New-look Autogen touts Merck deal

By Melissa Trudinger
Tuesday, 08 October, 2002

Acting chairman Brett Heading introduced a "new" Autogen to friends and supporters of the company today at the launch of its new high-throughput genotyping facility at the Toorak campus of Deakin University in Melbourne.

"Autogen suffered quite significantly under its former administration, and had been distracted from its main aim of being one of Australia's leading biotech companies," said Heading, who has been chair of the company's board since the departure of former chairman and mining magnate Joseph Gutnick at the beginning of August.

"Since the Gutnick interests were acquired by Charter Pacific Corporation Limited, which is a well-known Australian investment company, there have been significant changes at all levels," he told the crowd gathered at the new facility.

Heading noted that among the changes were a change in management, including the appointment of chief scientist Greg Collier as managing director, and a significant reduction in management costs, allowing the company to focus on its core business.

"Autogen is going to be a biotech company that is run by biotech people who understand what needs to be done, and a board and management who are equally driven and excited about what is ahead of the company," Heading said.

The new facility, which has cost the company $1.6 million, will be operated in collaboration with the International Diabetes Institute. Victorian Innovation Minister John Brumby was on hand today to cut the ribbon.

Autogen also has laboratory facilities at Deakin University in Geelong as well as a Centre for Statistical Genomics at the Southwest Foundation for Biomedical Research in San Antonio, Texas.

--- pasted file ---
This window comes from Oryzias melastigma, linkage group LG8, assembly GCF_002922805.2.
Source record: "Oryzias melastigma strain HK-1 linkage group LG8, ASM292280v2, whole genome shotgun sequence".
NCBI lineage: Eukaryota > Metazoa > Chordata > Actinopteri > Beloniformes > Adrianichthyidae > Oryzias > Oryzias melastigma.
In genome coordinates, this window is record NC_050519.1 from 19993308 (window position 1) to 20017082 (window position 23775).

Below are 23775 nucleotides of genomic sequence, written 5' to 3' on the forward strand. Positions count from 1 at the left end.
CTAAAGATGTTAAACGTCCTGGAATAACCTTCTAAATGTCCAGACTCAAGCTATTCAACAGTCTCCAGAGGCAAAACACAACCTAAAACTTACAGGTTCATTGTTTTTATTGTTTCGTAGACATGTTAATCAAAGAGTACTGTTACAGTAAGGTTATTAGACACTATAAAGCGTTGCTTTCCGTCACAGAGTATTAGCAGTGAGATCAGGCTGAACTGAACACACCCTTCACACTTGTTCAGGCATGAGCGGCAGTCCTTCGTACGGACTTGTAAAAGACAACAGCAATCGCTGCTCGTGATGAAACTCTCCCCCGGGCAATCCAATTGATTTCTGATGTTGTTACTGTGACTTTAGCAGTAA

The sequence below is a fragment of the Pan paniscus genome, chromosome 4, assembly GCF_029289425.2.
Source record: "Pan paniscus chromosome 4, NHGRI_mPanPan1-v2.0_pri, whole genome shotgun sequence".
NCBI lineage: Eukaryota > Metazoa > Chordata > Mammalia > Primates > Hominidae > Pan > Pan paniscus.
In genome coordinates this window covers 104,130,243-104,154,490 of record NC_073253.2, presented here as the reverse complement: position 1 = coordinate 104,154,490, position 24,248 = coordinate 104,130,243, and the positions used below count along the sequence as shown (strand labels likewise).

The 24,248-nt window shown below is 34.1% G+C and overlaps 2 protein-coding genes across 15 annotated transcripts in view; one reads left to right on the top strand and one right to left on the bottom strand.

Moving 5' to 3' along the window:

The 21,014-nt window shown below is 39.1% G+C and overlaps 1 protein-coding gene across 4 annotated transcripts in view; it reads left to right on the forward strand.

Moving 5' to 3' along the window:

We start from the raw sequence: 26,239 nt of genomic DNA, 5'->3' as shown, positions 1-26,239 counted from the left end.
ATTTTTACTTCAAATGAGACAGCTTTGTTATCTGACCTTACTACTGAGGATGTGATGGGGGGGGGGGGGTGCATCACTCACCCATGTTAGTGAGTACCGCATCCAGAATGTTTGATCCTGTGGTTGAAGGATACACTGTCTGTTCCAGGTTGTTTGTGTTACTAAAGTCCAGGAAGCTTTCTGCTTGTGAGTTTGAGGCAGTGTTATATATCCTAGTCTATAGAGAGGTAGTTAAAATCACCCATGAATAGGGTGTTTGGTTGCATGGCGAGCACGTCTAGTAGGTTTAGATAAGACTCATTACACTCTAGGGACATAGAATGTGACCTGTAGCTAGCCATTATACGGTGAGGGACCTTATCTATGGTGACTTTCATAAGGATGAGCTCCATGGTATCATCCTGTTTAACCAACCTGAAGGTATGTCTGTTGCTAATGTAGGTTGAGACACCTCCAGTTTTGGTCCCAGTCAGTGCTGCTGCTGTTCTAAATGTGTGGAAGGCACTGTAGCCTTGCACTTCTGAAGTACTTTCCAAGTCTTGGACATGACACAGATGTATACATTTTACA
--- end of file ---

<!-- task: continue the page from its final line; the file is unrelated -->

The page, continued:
According to Collier, the new facility will enhance Autogen's discovery capabilities and will also provide opportunities for expanding Autogen's business through increased collaborations with companies both in Australia and internationally.

The company has already used the new facility to examine the Beacon gene, which was discovered by the company a couple of years ago using its Israeli sand rat animal model. The expression of the gene is closely linked to obesity in the model.

High-throughput analysis of the human Beacon gene identified several single nucleotide polymorphisms (SNPs) in the gene and correlated them with a predisposition to obesity.

"What we came up with is that the variations in the gene are actually linked to obesity, they're linked to percent body fat, and they're also linked to the development of obesity and cardiovascular disease," explained Collier.

"What it shows is that the facility very rapidly took a gene from the early stages of discovery right through to validating it as a key potential therapeutic target."

Commercialisation deal

Collier also announced that the company had signed a major commercialisation and licensing deal with collaborator Merck-Sante for its other main diabetes-related gene, Tanis.

Under terms of the agreement, Merck will be responsible for development of Tanis as a therapeutic target for diabetes drugs and Autogen will receive both milestone payments and royalties of 5-7 per cent following commercialisation. He said the agreement would last until at least 2006.

Collier said that the company was looking for new pharmaceutical partners for its depression and anxiety gene discovery program.

Autogen is also changing its business model to better promote its gene discovery platform, according to Heading.

"In addition to the commercialisation of 41 genes discovered and protected by the company to date, we are increasing able to offer the services of our technology platform to other local and international groups looking for experienced gene derivation services," Heading said at the facility launch.

Autogen's share price (ASX: ATG) jumped with the announcements of the Merck-Sante deal and the new facility. At time of writing, the share price was 62 cents, up almost 20 per cent.

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